The president of the Directors Guild of America weighed in on the #OscarsSoWhite discussion Monday -- labeling the lack of women and people of color in the movie and TV biz "a condition that has long shamed this industry" -- and called for structural changes at Hollywood's gatekeeper level.
"Many times, with the best of intentions, a subject that is a symptom of this industry plague, but not the root cause, is targeted. The Academy's decisions... are important actions and may lead to greater acknowledgement of more diverse films and people who make them," Paris Barclay said in a statement.
However, he said, increasing the diversity of people and projects at the awards-consideration point won't do much to solve Hollywood's underlying diversity issues.
Many times, with the best of intentions, a subject that is a symptom of this industry plague, but not the root cause, is targeted.
Paris Barclay, Directors Guild of America president
Dodge Lady Gaga. Collect Golden Globes. Find the black Oscar nominee.
Winning an Academy Award, it proves, can be nearly an impossible task, at least according to the lighthearted Web game "Leo's Red Carpet Rampage." The game puts players in control of a mini, vintage-style Leonardo DiCaprio in a quest for an Oscar.
Abel Tesfaye, known as the Weeknd, is one of the few nominees of color for the 2016 Academy Awards. He received a nomination for “Earned It,” which appeared on the soundtrack for “Fifty Shades of Grey.”
In an exclusive interview with the L.A. Times, The Weeknd addressed the #OscarsSoWhite controversy.
You know, music is so diverse. My fans couldn’t even put a face or color or anything to my music. The same with film, it’s such a diverse thing. Every movie you see now is inspired by diversity. So it’s unfortunate.... but I think it’s much deeper than the academy or deeper than the film or music industry. It’s an issue that the nation has been dealing with, and I’m glad this has sparked a conversation ... it needed to happen. And good for the academy for trying to make the new changes.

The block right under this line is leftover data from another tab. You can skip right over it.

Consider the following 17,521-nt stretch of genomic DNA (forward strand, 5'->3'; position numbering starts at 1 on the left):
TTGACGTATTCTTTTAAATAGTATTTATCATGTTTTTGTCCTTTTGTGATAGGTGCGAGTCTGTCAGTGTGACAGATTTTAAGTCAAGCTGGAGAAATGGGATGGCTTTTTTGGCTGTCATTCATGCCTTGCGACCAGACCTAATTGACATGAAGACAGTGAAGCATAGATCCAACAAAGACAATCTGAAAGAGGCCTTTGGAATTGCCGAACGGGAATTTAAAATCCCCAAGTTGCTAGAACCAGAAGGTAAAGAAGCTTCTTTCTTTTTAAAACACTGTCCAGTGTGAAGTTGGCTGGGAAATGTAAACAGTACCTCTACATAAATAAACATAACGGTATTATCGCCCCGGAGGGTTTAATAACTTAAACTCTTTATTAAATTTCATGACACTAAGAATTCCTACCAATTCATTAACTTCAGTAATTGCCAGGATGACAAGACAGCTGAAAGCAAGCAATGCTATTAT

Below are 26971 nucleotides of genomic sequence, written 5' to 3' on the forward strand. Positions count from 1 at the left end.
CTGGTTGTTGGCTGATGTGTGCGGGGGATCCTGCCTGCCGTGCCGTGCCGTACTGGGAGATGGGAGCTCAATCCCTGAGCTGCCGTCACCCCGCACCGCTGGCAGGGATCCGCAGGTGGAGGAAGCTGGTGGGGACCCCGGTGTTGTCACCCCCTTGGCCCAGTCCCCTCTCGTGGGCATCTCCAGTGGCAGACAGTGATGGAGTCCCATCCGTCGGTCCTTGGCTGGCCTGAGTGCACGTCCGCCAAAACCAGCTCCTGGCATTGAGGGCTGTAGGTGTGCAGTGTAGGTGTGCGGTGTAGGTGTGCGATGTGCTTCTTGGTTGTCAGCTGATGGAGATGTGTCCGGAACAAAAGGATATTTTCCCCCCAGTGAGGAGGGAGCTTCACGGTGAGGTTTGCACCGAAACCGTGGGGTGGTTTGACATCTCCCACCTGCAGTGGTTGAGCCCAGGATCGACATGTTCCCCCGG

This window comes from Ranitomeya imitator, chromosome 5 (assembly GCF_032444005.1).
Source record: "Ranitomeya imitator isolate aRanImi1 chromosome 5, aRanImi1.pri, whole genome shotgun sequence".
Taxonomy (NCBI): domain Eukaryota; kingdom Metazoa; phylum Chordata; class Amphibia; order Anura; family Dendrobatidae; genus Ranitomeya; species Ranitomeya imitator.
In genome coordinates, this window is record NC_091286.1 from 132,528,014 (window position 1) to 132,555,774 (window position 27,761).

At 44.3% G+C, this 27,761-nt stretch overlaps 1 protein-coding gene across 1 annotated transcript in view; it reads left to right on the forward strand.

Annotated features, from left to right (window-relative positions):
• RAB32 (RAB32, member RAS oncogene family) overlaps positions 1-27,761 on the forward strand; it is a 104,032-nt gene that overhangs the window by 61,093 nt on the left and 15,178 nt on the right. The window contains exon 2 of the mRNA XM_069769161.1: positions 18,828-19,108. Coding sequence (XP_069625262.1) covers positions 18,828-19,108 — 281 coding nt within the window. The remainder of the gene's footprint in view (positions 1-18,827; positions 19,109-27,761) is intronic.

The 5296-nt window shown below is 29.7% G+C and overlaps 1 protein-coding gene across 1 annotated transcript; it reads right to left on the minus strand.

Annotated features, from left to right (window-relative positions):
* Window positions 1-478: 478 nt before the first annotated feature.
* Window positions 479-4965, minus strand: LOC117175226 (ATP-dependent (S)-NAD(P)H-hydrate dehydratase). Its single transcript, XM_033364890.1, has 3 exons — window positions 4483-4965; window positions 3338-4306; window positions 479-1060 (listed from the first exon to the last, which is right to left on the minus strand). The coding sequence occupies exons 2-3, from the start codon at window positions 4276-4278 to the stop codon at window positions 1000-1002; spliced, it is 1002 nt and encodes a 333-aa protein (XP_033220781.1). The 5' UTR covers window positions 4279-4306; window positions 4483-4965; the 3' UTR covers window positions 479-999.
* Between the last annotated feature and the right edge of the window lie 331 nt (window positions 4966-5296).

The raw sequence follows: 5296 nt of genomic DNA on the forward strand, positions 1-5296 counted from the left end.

Famed director and three-time Oscar winner Steven Spielberg went on the record with The Hollywood Reporter to lend his voice to the #OscarsSoWhite conversation. During an episode of the magazine's "Awards Chatter" podcast, he said he was surprised at the snub of "Straight Outta Compton" for best picture and "Beasts of No Nation's" Idris Elba for best supporting actor.
Countless celebrities have thrown their voices into the conversation on diversity in Hollywood following the limited number of people of color on the Oscar nominee list for the second year in a row. Monday, during the annual Oscars luncheon to honor all nominees, it was no different.